11 “The Lazy Farmer Boy” by Carter & Young1
January 23, 2009 by gadaya
Carter & Young’s World
Buster Carter and Preston Young were part of an ensemble of old-time musicians that came from the North Carolina region, the most famous being Charley Poole, who recorded at the end of the 1920’s and beginning of the 1930’s. All this musicians had a distinctive “string band” sound that revival groups like the New Lost City Ramblers tried to emulate. Today, Carter & Young are mostly remembered for being the first group to record the bluegrass classic “I’ll roll in my sweet baby’s arms” and their version of “The young man who wouldn’t hoe corn” who was included in the Anthology.
-On this page, you’ll read a biography of Preston Young
-In addition to the sides by Carter and Young, i’ve included sides by another group “The Carolina Buddies” in which they played on some tracks. Posey Rorer, the great fiddler who played with Charley Poole is playing also on most of the tracks.
Buster Carter & Preston Young (with Posey Rorer)
1.It’s Hard To Love And Can’t Be Loved
2.Swinging Down The Lane (I’d Rather Be Rosy Nell)
3.It Won’t Hurt No More
4.A Lazy Farmer Boy
5.What Sugar Head Licker Will Do
6.Bill Morgan And His Gal
7.I’ll Roll In My Sweet Baby’s Arms
8.She’s A Darn Good Gal
The Carolina Buddies
9.In A Cottage By The Sea
10.Murder Of The Lawson Family
11.Story that the crow told me
12.My sweetheart is a sly miss
13.Work Don’t Bother Me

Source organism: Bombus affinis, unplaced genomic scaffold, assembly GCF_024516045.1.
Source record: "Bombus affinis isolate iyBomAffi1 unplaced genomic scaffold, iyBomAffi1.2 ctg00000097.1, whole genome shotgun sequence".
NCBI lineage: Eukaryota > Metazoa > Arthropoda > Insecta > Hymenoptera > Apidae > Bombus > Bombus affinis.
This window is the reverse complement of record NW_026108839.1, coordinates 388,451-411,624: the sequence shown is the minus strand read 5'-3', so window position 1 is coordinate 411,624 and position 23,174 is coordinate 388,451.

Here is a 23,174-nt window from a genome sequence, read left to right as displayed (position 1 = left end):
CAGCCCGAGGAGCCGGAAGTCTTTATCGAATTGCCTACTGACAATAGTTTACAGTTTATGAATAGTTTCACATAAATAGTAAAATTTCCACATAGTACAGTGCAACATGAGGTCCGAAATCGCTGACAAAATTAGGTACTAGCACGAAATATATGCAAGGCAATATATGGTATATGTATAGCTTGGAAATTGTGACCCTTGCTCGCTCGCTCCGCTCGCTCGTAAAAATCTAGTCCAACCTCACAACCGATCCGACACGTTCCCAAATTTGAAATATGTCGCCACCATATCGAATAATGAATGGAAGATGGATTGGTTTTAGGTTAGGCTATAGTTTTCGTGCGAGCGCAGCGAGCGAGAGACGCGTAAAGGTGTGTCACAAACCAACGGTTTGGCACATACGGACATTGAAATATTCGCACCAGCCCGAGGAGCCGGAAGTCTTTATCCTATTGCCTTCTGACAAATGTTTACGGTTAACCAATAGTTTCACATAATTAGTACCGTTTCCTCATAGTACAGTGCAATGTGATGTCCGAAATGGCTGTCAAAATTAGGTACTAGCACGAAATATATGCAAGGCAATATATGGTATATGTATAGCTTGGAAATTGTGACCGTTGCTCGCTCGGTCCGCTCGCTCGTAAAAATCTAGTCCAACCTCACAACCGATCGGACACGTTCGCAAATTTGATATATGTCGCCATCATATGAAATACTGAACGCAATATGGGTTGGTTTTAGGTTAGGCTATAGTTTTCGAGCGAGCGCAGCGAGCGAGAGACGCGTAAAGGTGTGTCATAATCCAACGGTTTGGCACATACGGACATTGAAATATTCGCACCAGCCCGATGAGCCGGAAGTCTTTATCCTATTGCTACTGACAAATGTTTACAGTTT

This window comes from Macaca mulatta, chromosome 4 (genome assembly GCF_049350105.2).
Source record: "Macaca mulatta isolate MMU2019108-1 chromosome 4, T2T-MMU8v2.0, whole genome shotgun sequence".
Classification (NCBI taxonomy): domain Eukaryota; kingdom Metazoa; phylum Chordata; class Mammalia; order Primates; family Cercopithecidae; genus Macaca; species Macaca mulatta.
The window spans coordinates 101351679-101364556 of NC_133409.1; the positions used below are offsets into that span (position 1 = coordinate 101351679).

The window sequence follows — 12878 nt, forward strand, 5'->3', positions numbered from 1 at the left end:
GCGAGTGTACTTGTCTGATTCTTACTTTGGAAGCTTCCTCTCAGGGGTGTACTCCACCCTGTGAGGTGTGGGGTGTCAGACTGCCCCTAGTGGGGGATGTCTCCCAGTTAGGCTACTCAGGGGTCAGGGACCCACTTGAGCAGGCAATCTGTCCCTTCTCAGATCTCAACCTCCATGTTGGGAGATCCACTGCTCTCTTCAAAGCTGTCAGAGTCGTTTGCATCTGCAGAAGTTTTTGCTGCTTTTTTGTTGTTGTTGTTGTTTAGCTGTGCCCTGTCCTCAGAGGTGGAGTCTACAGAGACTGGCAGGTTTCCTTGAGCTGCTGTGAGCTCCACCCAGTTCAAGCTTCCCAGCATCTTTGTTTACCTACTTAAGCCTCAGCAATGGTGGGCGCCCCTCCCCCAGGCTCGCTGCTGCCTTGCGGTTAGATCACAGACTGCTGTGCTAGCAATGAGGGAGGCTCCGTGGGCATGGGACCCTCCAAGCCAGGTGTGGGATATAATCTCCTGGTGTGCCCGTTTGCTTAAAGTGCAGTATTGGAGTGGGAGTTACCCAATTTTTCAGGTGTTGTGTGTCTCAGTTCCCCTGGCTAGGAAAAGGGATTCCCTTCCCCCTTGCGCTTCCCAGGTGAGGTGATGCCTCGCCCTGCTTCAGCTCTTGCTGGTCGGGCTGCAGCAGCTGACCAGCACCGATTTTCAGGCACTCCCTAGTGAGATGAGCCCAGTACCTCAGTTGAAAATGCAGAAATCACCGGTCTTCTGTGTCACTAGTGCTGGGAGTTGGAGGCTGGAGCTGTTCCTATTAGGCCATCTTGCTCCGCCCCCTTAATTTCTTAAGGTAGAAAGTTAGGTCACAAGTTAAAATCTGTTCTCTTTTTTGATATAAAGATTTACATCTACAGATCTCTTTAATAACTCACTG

14.Otto Wood The Bandit
15.He Went In Like A Lion(But Came Out Like A Lamb)
16.My Evolution Girl
18.Broken Hearted Lover
The Lazy Farmer Boy Variations
The song, mostly known as “The young man who wouldn’t hoe corn”,makes fun of the misfortunes of a young farmer too lazy to take care of his fields and who stay single because no girl wants to marry him.
The tune of the song is a particulary beautiful one and like many other mountain songs is in a modal mode, neither major or minor, like “Shady Grove” for example.
-The music and the lyrics of the song are on this two pages: Page one and page two
-I’ve included on my “choiced” variations two songs that took the melody and changed the words (“The strange death of John Doe” by The Almanac Singers and “Man on the street” by Bob Dylan) and a “jazz” version by Nat Adderley. And, no, i didn’t include the “famous” version by Alison Kraus and Union Station, simply because i don’t like it!
1.Young Man Who Wouldn’t Hoe Corn, Pete Seeger, from “American Favorite Ballads, Vol. 2”
2.A Young Man That Wouldn’t Hoe Corn / I Wonder When I Shall Be married, Ritchie Family, from “The Ritchie Family of Kentucky”
3.The Young Man Who Couldn´t Hoe Corn, Burl Ives, from “The Golden Vanity”
4.Lazy Farmer Boy,Greg Hooven String Band, from “The Harry Smith Connection: A Live Tribute to the Anthology”
5.The Lazy Young Man, J.A. Latham, from Ozark Folksongs
6.Counting Rhyme / The Young Man Who Wouldn’t Hoe Corn, Jim Douglas, from “Peddler’s Pack: A Collection of Early Colonial Songs”
7.Young Man Who Wouldn’t Hoe Corn, Nat Adderley, from “The Music Of Quincy Jones”
8.The Lazy Farmer, Tom Paley, from “Old Tom Moore”
9.The Young Man That Wouldn’t Hoe Corn, John Renbourn, from “So Early In the Spring”
10.The Young Man Who Wouldn’t Hoe Corn, Spider John Koerner, from “Raised By Humans”
11.The Young Man Who Wouldn’t Hoe Corn,Richard Greene, from “Duets”
12.The Young Man Who Wouldn’t Hoe Corn, Vern Smelser, from “Fine Times At Our House”
13.The Strange Death Of John Doe, Almanac Singers feat Woody Guthrie & Pete Seeger, from “Which Side Are You On? The Best Of The Almanac Singers”
14.Man On The Street, Bob Dylan, from “The Bootleg Series, Vols. 1-3 : Rare And Unreleased, 1961-1991”
15.A Lazy Farmer Boy, Robin Holcomb, from “The Big Time”
Thanks for all the work you’ve put into this blog! I love getting the broader context for each artists work.
I saw your comment over at Down Home Radio — you may be able to get the Riendeau Family LP here:
(feel free to delete/edit this comment)